Of course you’ll also find a jack for headphones and stereo outputs. And let’s not forget the jack for connecting the adaptor.
Okay, what would an upgrade be without an improved sound, right? Well, William makes the sound from the Allegro 2 an improvement to the sound from the Allegro.
So, what are the upgrades?
For one, the Allegro 2 comes with a more robust library so it contains 10 high quality instrument sounds. This give an amazing sound experience, something that was almost absent in the Allegro 2’s predecessor.
There’s a concert grand piano sound which was sampled using 3 different layers of velocity. And beyond that, the piano sound comes with a really brilliant tone as well.
Besides the grand piano, this keyboard also features other instrument sounds such as:
- 2 Electric pianos.
- 2 organs.
- Strings and Synth.
- And two basses – one acoustic and one electric.
The Allegro 2 allows you to layer 2 different sounds at once while you manage balance. And if you don’t want to layer, you can also split the keyboard into two halves and play two instruments at once.
For instance, you can play bass on the left half, while you play piano on the other half. Pretty neat, huh?
The polyphony count on the Allegro 2 is 64. So generally, you shouldn’t have issues with dropped notes. Even though pianos within this price range usually come with a 32 note polyphony, we still feel that a 64 count is a bit low.
But, it’s all good, though.
The Allegro 2 comes with 88 keys, fully weighted. This is truly impressive but there’s a small catch.
Well, it doesn’t come with a proper hammer action. So, it might not offer the best experience ever. But altogether, the Allegro 2 still offers a pretty decent keybed when compared with other keyboards of its category.
If an amazing feel on the keys is of utmost importance to you, then the Casio PX 160 remains your best bet at this price range. If you want something much better than what the PX 160, you’d simply have to work with a bigger budget — there’s simply no way around that.
There are many ways to edit your sound on the Allegro 2. Let’s take a quick look at a couple or so…
You could add the reverb which comes in 8 separate types. And to make things more interesting, you can even change the depth of reverb you select.
There’s also a chorus effect with 8 different variations to help you alter the amount of effect you get. If you want, you can also add a modulation like a vibrato, a rotary speaker emulation, or even a vibrato.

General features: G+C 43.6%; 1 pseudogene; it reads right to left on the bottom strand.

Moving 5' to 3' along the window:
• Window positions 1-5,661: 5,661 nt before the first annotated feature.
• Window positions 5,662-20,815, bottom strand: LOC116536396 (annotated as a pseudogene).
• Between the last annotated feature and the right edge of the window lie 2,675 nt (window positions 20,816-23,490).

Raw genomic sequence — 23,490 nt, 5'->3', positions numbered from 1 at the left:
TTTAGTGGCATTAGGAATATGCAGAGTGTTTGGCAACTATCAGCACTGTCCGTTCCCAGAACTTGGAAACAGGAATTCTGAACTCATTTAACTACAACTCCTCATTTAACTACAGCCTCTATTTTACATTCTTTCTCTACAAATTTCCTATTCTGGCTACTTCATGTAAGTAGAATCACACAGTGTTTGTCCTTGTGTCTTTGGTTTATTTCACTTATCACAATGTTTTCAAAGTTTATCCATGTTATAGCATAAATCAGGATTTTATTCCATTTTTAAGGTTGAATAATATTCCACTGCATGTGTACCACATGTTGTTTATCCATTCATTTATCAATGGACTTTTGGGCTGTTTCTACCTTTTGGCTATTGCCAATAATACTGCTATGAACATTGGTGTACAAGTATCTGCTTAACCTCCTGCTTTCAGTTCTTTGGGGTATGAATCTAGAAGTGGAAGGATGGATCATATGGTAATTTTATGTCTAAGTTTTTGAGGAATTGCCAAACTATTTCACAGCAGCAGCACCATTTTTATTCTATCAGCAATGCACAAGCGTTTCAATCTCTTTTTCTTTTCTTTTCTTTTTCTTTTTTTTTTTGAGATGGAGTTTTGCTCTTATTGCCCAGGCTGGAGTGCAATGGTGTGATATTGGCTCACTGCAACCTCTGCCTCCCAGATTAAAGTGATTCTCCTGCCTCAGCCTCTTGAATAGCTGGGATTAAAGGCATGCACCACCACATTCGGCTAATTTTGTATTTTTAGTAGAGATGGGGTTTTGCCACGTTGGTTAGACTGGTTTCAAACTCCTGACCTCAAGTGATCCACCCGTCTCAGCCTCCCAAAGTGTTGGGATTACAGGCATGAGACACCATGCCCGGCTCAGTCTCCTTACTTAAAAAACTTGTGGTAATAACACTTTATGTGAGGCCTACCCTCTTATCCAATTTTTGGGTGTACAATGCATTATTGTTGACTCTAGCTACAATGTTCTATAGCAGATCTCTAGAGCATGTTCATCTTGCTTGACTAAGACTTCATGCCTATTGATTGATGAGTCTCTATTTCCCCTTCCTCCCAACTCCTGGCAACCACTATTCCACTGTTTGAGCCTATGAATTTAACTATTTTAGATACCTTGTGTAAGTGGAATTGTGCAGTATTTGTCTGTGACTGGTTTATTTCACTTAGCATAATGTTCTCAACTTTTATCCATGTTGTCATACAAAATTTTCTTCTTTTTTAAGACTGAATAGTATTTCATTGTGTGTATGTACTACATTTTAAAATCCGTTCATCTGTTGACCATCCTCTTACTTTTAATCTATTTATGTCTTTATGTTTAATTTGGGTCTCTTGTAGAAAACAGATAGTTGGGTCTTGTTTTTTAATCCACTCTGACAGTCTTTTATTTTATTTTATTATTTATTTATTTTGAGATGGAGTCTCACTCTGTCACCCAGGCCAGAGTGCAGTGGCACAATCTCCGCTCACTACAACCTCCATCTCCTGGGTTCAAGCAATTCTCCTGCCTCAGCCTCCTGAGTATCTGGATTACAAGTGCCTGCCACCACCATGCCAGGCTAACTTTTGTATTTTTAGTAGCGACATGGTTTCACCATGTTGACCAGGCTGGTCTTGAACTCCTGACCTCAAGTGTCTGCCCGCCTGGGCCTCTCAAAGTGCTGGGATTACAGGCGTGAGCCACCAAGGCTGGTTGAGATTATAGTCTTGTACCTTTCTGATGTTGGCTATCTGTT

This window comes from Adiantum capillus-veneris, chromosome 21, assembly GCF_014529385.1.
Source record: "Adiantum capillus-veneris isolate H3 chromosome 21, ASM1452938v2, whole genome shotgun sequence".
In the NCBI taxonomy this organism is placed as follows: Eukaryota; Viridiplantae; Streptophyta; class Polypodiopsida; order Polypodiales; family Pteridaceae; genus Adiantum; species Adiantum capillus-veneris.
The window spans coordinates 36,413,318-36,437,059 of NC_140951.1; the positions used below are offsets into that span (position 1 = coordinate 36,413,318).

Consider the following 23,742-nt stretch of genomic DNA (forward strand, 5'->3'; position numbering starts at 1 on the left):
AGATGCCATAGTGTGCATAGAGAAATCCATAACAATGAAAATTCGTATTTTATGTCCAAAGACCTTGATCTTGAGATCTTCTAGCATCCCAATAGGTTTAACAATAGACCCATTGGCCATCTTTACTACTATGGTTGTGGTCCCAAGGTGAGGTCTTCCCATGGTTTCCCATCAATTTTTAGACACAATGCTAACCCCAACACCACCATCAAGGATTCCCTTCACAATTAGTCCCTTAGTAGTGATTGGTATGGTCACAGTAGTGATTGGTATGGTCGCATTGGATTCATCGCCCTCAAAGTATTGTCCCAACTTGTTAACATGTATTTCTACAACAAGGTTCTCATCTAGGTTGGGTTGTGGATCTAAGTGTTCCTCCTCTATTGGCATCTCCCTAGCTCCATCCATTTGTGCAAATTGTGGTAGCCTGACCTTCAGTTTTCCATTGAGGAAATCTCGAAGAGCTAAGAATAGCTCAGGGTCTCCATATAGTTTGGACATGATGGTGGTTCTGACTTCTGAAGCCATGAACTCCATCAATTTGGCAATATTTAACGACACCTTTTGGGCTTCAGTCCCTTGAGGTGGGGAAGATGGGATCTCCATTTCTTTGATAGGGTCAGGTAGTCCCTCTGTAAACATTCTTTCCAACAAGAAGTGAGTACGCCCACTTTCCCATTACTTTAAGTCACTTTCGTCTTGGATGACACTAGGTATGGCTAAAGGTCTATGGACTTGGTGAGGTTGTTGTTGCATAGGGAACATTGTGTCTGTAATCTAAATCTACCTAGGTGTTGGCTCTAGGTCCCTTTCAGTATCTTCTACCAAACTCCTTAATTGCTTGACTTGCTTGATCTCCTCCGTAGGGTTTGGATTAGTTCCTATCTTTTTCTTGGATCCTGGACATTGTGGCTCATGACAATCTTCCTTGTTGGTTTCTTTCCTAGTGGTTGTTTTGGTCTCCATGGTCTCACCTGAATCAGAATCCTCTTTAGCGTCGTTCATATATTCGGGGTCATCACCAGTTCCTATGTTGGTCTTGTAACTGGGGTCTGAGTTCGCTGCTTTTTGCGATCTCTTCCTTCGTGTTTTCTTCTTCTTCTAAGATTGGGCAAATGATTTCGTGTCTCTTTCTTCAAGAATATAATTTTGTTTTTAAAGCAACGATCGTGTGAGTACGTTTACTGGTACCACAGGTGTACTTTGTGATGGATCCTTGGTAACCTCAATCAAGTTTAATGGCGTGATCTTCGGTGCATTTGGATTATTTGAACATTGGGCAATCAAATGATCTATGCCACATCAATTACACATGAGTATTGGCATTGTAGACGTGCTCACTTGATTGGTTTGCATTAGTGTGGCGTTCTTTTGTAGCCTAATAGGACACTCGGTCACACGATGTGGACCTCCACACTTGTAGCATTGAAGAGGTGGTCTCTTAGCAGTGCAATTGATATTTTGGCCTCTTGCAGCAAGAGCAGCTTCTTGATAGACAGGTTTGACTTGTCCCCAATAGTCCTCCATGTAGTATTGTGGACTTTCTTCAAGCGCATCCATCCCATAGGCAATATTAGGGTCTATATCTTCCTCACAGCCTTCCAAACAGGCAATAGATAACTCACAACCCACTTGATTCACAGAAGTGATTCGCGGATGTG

And after developing your custom tone with all these effects, there’s a record/playback feature for you to record it and play it back.
And then there’s the metronome if you need to keep time. The metronome goes all the way from twenty to 280 beats per minute.
Lastly, you can use the Allegro 2 as an MIDI interface using the USB port. Furthermore, you can also connect this piano to your personal computer, iOS device or Macbook. This is thanks to the class-compliant drivers installed in this piano.
- Organ players will find it easy to transition to a digital piano using this keyboard. Well, it’s because the keys are differentially weighted.
- Quality sound and tones.
- This is a super affordable instrument.
- 88 fully weighted keys with complete sensitivity, ideal for a beginner.
- Lightweight and portable.
- You can’t connect soft pedals or sostenuto to this keyboard. The only pedal you can use with this keyboard is what’s called a damper pedal.
- This piano does not save metronome settings. So, once the piano goes off and comes on, you’d have to reconfigure the piano all over again.
- The headphone jack isn’t ideal for a beginner. For one, it’s 6.65 millimeters and it is also located on the back panel. For something that should be for a noob, this isn’t the best idea.
- The reverb is great but as you begin to hit middle C, it tends to die down. If you experiment with tuning the piano, though, it could help.
- If you’re more used to acoustic pianos, transitioning to this might be a bit tough.
It might not be like the Yamahas and Casios but the Allegro 2 makes a worthy contender anyway. 88 weighted keys, decent speakers, and great control features make this really affordable piano really wonderful… especially for the beginner.
Is it true that the Allegro 2 could have been better? Yes, it is. But at this price, Williams did a rad job on the upgrade from the Allegro to the Allegro 2.